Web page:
Providing breastmilk to a premature baby may also help reduce the risk of serious diseases and complications, and may even be associated with fewer hospital stays during the first year of life.3,4,5 In fact, the benefits are so great that the American Academy of Pediatrics recommends that all babies born prematurely be given breastmilk, even if from a donor.12
If your baby is born particularly small and needs supplementation from formula or specialized human milk fortifier, any amount of breastmilk will still provide benefits.4
Read more: What are the Benefits of Breastmilk?
Should I hand express or use a breast pump when expressing milk for my premature or ill baby?
It is important to begin expressing breastmilk right away for your baby; within 6 hours of baby’s birth.13
First: hand express
Sometimes hand expression is recommended during the first few days after birth. This manual way of expressing breastmilk may help produce more milk than an electric pump when expressing colostrum.6 Many mothers find it more comfortable than a pump at first as well.
Colostrum is the yellow, thick ‘first milk’. It is nutrient-dense and will sustain your baby until your mature milk starts to come in.7
Note that you may only get a few drops of colostrum, about 1 teaspoon every feeding.8 This is normal! Since your baby’s stomach is small, this amount will meet their needs initially. Especially since they will feed frequently: 8 to 12 times per 24 hours. Every day you will begin to produce a bit more.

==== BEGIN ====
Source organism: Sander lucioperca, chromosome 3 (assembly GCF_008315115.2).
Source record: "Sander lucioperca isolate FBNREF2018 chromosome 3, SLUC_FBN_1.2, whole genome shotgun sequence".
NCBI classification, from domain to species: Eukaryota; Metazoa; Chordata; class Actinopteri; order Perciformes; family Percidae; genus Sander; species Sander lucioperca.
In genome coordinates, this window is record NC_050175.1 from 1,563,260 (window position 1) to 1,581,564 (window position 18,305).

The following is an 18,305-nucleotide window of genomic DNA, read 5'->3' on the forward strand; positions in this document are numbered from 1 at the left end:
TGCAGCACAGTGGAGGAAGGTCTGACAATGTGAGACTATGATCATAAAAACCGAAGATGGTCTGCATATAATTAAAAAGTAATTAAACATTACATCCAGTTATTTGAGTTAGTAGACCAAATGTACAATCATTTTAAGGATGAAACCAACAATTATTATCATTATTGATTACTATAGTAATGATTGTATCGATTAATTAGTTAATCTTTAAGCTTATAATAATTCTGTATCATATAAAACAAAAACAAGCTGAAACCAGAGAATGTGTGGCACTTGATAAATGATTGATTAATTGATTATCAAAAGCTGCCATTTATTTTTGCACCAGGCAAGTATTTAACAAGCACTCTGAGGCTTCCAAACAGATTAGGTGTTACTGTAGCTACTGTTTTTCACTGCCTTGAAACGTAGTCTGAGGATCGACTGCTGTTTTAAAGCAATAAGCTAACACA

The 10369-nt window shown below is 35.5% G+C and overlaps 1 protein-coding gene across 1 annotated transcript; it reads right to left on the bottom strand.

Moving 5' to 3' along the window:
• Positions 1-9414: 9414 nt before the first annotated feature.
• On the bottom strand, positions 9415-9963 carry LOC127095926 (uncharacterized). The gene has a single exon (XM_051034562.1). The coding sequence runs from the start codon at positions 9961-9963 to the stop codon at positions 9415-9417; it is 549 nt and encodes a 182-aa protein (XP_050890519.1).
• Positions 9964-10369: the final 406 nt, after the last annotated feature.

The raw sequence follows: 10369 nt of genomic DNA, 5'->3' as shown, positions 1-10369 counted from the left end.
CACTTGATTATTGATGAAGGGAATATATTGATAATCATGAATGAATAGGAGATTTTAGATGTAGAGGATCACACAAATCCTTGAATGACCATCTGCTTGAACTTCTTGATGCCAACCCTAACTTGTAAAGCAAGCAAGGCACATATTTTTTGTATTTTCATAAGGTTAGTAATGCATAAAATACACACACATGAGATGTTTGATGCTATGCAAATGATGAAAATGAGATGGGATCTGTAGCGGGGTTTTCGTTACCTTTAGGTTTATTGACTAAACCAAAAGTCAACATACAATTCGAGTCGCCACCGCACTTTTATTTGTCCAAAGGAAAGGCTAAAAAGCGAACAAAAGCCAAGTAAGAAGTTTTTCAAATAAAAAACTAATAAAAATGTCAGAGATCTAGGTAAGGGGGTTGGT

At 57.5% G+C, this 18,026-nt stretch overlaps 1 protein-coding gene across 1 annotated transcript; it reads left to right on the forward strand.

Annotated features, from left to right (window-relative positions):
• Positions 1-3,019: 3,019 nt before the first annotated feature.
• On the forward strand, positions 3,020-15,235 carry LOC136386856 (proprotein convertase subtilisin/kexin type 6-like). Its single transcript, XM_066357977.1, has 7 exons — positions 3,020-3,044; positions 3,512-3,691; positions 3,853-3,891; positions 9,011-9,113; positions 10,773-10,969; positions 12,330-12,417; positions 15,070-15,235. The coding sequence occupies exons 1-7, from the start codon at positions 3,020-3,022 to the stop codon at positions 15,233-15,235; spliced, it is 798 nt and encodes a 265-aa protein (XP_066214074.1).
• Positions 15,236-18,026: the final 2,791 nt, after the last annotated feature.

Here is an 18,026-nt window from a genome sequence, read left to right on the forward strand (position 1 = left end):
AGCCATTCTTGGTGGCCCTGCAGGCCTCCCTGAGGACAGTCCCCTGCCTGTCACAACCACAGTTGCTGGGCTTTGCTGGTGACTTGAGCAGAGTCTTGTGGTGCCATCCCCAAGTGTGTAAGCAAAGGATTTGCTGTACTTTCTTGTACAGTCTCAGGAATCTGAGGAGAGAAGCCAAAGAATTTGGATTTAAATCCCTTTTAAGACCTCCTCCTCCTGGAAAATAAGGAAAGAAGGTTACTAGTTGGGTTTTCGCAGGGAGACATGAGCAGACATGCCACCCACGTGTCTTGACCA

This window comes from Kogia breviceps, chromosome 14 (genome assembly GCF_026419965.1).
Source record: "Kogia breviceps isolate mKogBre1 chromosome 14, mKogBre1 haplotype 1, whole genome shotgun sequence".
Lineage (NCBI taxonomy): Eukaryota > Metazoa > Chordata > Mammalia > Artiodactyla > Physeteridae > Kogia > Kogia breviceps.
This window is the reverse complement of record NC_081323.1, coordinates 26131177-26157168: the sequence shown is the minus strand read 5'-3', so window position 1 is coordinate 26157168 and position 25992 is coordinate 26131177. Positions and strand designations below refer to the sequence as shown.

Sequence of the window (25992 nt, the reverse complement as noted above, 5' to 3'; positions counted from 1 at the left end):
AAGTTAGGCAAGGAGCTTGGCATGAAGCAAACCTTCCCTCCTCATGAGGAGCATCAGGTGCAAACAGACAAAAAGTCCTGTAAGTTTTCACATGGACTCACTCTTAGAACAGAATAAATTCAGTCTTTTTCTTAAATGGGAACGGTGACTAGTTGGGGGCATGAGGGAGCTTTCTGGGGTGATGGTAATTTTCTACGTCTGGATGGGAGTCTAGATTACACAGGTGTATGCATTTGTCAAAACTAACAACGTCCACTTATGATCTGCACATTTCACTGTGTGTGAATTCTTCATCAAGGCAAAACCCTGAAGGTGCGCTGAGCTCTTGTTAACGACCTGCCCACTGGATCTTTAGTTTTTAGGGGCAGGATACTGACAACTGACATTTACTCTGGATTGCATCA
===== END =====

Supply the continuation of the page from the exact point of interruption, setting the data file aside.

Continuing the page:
Hand express into a small clean cup or even onto a clean spoon to help catch every drop.
Read more: How and When to Hand Express
Next: Switch to an electric breast pump
After the first few days, switch to a hospital-grade electric pump that pumps both breasts at the same time (a ‘double’ pump). This type of pump is most efficient and powerful, and can help you make the most out of each pumping session as well as help establish a good breastmilk supply for the long term.9,10
Continue to pump 8 to 12 times per 24 hours, or as often as your baby is feeding.
Pump both breasts at the same time. Getting a hands-free pumping bra may be helpful.
Use the ‘let-down’ or ‘massage’ mode on the pump for the first few minutes, which is a lower suction at a higher speed. Then switch to the ‘expression’ phase once milk starts to come out, which is a slower speed with higher suction.